Kicking the Can Down the Road
Every year, the federal government is supposed to agree on 12 appropriations bills to fund federal agencies and set spending priorities. Due the extreme bipartisanship in D.C., Congress seems to do more arguing than actually passing legislation. Everything is susceptible to being used as a political bargaining chip, including keeping the government running. So instead of passing bills, Congress has been passing “continuing resolutions,” a stopgap measure to keep things running. The last one expires on September 30th. Here’s the rub: Republicans and Democrats can’t even agree on a stopgap measure or a “continuing resolution.” The House version included an item that defunded Obamacare. The Senate bill will most likely pass without that provision. The result is a standoff in which case, no one wins.
How Will a Shutdown Affect the Economy?
The economic effect of a shutdown depends on how long it lasts. If it’s just a few days, I don’t believe it will have much of an impact on economic growth. It could, however, rattle the markets in the short-term, potentially causing a long overdue correction. If it lasts for a few weeks, the impact will be worse. The last time the government shut down it is estimated it shaved about a half of a percentage point of GDP for the fourth quarter, 1995.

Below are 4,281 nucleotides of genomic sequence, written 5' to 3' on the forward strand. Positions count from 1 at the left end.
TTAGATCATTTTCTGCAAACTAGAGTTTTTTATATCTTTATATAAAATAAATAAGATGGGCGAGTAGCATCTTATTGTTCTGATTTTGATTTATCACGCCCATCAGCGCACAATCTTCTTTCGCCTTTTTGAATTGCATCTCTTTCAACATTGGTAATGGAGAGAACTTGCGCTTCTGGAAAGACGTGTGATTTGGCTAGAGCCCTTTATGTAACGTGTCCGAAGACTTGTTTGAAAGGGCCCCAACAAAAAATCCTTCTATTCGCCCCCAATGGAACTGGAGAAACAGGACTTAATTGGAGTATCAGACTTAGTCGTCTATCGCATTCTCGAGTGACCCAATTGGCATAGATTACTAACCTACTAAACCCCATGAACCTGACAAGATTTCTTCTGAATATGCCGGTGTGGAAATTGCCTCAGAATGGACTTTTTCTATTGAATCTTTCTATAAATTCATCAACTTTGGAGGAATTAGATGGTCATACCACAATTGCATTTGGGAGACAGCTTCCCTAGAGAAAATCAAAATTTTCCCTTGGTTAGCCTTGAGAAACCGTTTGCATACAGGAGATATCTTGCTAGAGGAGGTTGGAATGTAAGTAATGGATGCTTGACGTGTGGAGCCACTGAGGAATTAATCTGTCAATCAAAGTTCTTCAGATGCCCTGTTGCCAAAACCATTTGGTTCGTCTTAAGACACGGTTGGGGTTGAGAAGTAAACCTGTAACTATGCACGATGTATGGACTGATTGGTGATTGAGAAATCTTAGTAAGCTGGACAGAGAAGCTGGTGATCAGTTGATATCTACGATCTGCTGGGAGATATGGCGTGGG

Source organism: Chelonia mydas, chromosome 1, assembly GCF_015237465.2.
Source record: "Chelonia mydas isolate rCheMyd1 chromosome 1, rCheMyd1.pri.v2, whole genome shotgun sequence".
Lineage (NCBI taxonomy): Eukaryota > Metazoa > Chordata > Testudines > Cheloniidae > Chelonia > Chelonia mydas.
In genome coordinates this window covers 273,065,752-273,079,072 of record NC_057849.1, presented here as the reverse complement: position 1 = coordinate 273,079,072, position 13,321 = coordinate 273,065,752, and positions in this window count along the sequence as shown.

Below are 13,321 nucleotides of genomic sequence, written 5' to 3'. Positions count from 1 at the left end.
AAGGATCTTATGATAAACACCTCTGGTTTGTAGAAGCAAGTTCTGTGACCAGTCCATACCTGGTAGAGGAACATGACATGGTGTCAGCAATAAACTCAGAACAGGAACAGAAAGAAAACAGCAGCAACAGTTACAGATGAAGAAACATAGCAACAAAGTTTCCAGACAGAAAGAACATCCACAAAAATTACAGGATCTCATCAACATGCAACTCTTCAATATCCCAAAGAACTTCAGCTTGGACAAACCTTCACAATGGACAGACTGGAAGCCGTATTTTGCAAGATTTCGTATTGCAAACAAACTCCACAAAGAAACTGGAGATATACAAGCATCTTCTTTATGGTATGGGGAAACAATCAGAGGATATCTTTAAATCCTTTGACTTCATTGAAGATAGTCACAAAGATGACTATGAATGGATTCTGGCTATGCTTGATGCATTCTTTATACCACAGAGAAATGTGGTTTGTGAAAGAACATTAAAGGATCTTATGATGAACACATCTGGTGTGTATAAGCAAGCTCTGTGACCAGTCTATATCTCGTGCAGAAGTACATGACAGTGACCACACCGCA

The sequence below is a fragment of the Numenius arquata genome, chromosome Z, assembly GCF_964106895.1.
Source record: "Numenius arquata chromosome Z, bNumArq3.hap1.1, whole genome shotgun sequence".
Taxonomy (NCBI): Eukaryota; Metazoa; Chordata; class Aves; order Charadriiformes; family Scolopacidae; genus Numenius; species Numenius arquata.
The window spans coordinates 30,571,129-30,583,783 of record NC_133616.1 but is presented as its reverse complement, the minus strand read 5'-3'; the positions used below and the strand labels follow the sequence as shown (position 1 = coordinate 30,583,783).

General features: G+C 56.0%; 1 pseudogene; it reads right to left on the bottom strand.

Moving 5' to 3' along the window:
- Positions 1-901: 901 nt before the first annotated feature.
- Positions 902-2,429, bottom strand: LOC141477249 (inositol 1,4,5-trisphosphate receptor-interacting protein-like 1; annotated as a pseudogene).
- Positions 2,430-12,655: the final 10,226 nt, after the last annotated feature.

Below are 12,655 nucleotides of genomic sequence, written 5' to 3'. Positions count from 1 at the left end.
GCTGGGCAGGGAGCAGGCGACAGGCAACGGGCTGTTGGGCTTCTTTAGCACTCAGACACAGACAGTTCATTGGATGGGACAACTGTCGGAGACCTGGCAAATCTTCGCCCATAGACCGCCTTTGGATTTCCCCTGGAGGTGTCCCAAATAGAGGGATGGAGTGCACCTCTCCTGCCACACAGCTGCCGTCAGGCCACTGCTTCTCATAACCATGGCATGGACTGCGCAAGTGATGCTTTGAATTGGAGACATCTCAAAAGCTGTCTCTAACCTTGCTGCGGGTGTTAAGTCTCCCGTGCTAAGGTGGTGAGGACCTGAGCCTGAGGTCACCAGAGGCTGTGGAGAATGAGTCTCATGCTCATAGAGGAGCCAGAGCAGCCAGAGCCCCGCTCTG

While I believe the U.S. and global economies are expanding and poised to continue growing, there is little doubt the economy was healthier in 1995 and 1996. We were in the midst of a 10-year bull run and a tech-led boom was about to occur. A government shut down could hurt more this time around as the economy isn’t growing like it was for most of the 90s. The effect of a shutdown is also dependent on the scope. There are many functions that will continue as they always have. Anything related to national security, public safety or programs written into law, like Social Security, will remain intact. Federal workers are separated into two classes; essential and non-essential workers. The essential workers will continue to show up for work while those deemed non-essential will be furloughed.